Directly contradicting the Prime Minister, who claims he has protected British sovereignty by negotiating “red lines” into the text, Mr Connarty argues these will do little to halt the gradual transfer of power from national parliaments and courts to Europe.

“The Reform Treaty and the red lines are just a postponement of what will be one system for all of Europe,” he told The Daily Telegraph last night.

Mr Connarty backs the new Treaty because he wants a stronger Europe but said he had decided to speak out because the British and other governments had not told the people of Europe the truth.

On criminal law, immigration and border controls, the Treaty had set up mechanisms for national vetoes to be steadily eroded and authority transferred from British ministers and UK courts to Europe.

It set the European Parliament on course to gain powers at the expense of Westminster as authority shifted from national capitals to the European centre.

The new Treaty, also known as the Lisbon Treaty, has to be ratified by national parliaments or in referendums in all 27 EU countries to come into effect.

It will scrap dozens of national vetoes, create a new full-time EU President and foreign affairs supremo, and give the EU a legal personality allowing it to sign international treaties.

Mr Brown argues that Labour’s promise to hold a referendum on the abandoned Constitutional Treaty in Labour’s last election manifesto does not apply to its successor because it is less far reaching.

That argument is further undermined today by a report from the Commons Foreign Affairs Select Committee which says that in foreign policy there is little or no difference between the two Treaties.

We conclude that there is no material difference between the provisions on foreign affairs in the Constitutional Treaty which the Government made subject to approval in a referendum and those in the Lisbon Treaty on which a referendum is being denied.

The Labour-dominated committee accuses the Government of seeking to downplay the importance of large parts of the Treaty such as the new post of EU High Representative for foreign affairs and security, who will be served by a new EU diplomatic External Action Service.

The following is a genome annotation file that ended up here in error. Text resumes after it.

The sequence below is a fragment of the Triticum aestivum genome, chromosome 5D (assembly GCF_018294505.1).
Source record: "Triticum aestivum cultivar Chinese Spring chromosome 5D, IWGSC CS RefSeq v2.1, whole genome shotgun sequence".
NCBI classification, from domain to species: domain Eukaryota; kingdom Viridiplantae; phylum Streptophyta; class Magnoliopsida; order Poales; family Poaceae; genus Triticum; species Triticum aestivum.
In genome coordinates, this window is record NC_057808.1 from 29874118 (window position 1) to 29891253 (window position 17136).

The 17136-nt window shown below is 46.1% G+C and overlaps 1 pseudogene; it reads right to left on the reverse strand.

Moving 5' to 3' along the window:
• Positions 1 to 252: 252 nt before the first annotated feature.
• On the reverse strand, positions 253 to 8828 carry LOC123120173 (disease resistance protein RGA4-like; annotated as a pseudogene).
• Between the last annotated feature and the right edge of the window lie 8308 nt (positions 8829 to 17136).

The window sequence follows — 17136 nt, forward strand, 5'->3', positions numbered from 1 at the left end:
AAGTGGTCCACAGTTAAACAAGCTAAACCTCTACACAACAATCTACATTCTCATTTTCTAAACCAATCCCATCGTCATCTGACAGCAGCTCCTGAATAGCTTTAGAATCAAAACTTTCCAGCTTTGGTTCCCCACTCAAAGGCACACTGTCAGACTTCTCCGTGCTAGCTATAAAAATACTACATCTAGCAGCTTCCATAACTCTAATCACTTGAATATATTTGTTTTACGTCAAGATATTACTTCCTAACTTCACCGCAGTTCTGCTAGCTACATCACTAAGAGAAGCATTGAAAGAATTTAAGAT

Pro-referendum campaigners revealed plans yesterday to stage local referendums, giving half a million people in marginal constituencies a chance to have their say. Organisers of the “I Want a Referendum” campaign say it will be the biggest vote of its kind since the 1975 Referendum on keeping Britain in the Common Market.

While the Government majority is not under threat in tonight’s vote, Labour whips were said to be increasingly concerned last night about cross party alliances forming between MPs discontented with the Treaty for a range of different reasons.

The Tories who have vowed to oppose the Treaty are expected to table amendments to the ratification Bill in the House of Lords later in the ratification process.

Left-wing Labour MPs, urged on by the unions, are also planning to put down their own amendments demanding that the UK’s opt-out from the Charter of Fundamental Rights be removed.

If the Tories back such amendments – as a way to kill the Treaty – then Mr Brown’s faces real problems.


There’s much, much more at The Telegraph

See also Trouble In Gordon Brown’s Paradise

Also at JWF

Gimme Shelter lyrics, Jagger/Richards